In 2035, the number of very old people — those age 80 and older — will reach 80.54 million, double the 2020 figure, accounting for 5.8 percent of the total population, according to the report.
"The accelerated trend of aging will pile the pressure on China's pension payment and medical systems, which will require preemptive response measures," it said, adding that about 6.2 million seniors reported that they were unable to care for themselves in 2020. "It is estimated that a greater number of elderly people have physical disabilities or dementia in fast-aging societies. They will exert a larger impact on families and socioeconomic development," the report said.
"It is urgent to target the healthcare demands of the elderly and improve senior healthcare services."
During a recent interview, He Dan, director of the center and a national political adviser, said that societal aging should not be treated as a "savage beast" eating into the country's healthy development, and conditions are favorable for China to address the challenges.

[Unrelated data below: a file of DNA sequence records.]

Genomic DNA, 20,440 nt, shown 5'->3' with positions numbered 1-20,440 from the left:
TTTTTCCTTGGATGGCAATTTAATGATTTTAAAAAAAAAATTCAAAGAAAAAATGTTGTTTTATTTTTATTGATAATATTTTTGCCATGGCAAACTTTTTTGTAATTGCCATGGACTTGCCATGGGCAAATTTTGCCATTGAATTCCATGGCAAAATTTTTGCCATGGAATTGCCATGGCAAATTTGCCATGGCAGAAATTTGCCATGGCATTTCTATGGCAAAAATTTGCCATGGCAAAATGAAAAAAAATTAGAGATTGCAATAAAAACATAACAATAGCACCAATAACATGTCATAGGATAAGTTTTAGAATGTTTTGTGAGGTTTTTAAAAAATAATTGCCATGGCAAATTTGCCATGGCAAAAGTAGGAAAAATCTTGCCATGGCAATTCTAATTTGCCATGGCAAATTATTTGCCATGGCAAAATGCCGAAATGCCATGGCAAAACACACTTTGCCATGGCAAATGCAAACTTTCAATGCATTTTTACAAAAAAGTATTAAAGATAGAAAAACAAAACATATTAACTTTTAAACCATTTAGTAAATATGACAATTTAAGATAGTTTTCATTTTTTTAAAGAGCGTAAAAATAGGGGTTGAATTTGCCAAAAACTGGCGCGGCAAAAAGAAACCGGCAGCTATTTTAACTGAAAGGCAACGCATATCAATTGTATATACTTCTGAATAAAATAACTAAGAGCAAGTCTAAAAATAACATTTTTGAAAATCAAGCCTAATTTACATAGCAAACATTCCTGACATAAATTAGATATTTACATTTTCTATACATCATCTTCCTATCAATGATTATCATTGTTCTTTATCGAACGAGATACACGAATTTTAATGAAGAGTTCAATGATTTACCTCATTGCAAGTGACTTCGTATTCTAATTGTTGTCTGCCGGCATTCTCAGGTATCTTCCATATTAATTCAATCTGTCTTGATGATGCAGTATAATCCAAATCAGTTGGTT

"First of all, our elderly workforce is very large because average life expectancy rose to 78.2 in 2021, and average healthy life expectancy has also been rising," she said.
"Most seniors in China are relatively young and energetic. They have rich experience, are in good health and long to actively participate in social activities, which is beneficial for long-term socioeconomic development."
She added that China's 280 million seniors have huge consumption potential and represent a promising market for elderly-oriented products and services.
Li Daokui, a professor at Tsinghua University's School of Economics and Management, said human resources are expected to keep increasing until 2040, then remain stable for about a decade, thanks to improvements in health and education levels.
"If the country's human resources can be further improved and deployed thoroughly, GDP growth can potentially reach 5.9 percent through to 2030, be kept at 4.9 percent from 2031 to 2040, and 4.1 percent from 2041 to 2050," Li said, citing modeling results from a study he co-authored.
To tap into this potential, Li suggested accelerating policy reforms in employment, education and public health.